Tuesday, July 14, 2015


Many years ago, Mom would make a dish that I did not particularly like. It was beef stew, and the thought of eating stew was like staying in the apartment on a Saturday morning while my friends were outside having a good time.

Ma. What’s for dinner?
Awww, why stew?
You don’t have to eat it you know, but don’t go looking for something to eat when you are hungry later. You eat what I give you or too bad.

Under great protest and strain, and the fear of having to wait for breakfast in the morning, my least favorite meal, I sat and ate the stew. What I disliked about the stew was Mom made it in a red sauce with green peas. It was the peas more than anything that I disliked. Once I started to eat, everything tasted good, including the bread and butter that went with it. To lessen the disappointment of the dish, Dad would pour me a little wine, and if he poured me one more, I would have really looked forward to stew.
the Sauce of my troubles
I had to drive #1 Son to the airport so he could fly home to California after having spent the day in NYC, many years ago. It meant driving from the south shore through some unknown neighborhoods on the way to LaGuardia. The thought of going through these neighborhoods did not thrill me, and I made sure my windows were up and the doors locked. A funny thing started to happen as we passed through the neighborhood, a certain excitement was present, an atmosphere of happiness and joy, infectious and inviting. Music was playing, people were out shopping and enjoying the beautiful day and I rolled down my windows and enjoyed the celebration of life. It was a special moment: it killed my sense of prejudice toward a wonderful group of people. It made me realize, my prejudice was keeping me from love and enjoyment.

I see where the gay rights issues are coming to a head. People are realizing that people are people, that hate has no place in this world. Many years ago a wonderful man by the name of Jim worked for me in my job in NYC. He was gay and I knew it, but never brought up the subject, because it just didn’t matter to me. He did his job, worked harder than the rest of the crew and was morally and good person. He was honest, likeable and funny at times, always sharp and positive. But his best trait was his loyalty: he was very loyal to me and sometimes would go out of his way to make my job easier. Finally one day I took him out to lunch for his birthday and he revealed his ‘secret’ to me. I was confused and was waiting for him to tell me something I didn’t know. He said that he never admitted it because he was afraid that I wouldn’t hire him let alone let him keep his job. When I told him I always suspected it, that it had no place in the mix of things I saw a grown man cry! He like so many others, died from aids, and there sits a question, would he have if society was more understanding of the human spirit and need for love, any kind of love, that gay people had to be driven underground to find it? Maybe, maybe not, but I don’t sit upon a throne in heaven or am known as God or Abba.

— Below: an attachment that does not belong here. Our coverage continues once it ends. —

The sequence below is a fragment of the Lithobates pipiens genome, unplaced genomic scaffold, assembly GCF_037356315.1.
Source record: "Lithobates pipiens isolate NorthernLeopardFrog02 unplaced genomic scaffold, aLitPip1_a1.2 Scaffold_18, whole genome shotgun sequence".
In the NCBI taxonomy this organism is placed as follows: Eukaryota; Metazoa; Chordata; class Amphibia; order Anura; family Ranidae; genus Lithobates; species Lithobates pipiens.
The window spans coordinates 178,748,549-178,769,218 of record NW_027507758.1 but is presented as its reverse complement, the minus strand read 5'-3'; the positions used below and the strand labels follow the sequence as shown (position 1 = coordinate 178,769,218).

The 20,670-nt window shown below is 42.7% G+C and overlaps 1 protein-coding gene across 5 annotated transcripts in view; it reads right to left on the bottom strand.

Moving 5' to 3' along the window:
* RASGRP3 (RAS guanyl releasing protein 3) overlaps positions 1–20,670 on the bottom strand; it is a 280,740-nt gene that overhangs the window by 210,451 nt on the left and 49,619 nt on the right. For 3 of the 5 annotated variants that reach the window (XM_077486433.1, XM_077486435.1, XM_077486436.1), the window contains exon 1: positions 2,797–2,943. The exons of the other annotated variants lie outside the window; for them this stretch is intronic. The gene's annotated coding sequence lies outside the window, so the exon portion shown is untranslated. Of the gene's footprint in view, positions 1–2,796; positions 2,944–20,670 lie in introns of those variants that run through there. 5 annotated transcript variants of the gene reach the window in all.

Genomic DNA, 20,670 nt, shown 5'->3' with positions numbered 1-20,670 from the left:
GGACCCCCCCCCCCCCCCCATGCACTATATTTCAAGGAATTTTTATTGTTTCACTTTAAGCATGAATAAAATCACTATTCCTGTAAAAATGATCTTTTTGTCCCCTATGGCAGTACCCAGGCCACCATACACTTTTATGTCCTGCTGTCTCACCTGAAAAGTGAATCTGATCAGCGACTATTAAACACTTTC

Like Mom’s stew, and the green peas, the Confederate flag has always made me wonder how it could still fly. This is the symbol of rebellion that tore this nation apart, although it represented a way of life, also represented oppression and the subjugation of human beings, no better or worse than me or you for that matter. To me it was on a par with the swastika, a symbol of oppression and dominance of humanity by a corrupted sense of superiority to our fellow man.

Today in my humble abode, TLW (The Little Woman) makes stew, in a brown sauce and no green peas, with bread and butter, and life is good although I would pay anything to taste Mom’s stew one more time.

Say a prayer for a beautiful young lady who is in the midst of health crises, and for her husband and parents that they may bare up to this difficult challenge.

Thank you.



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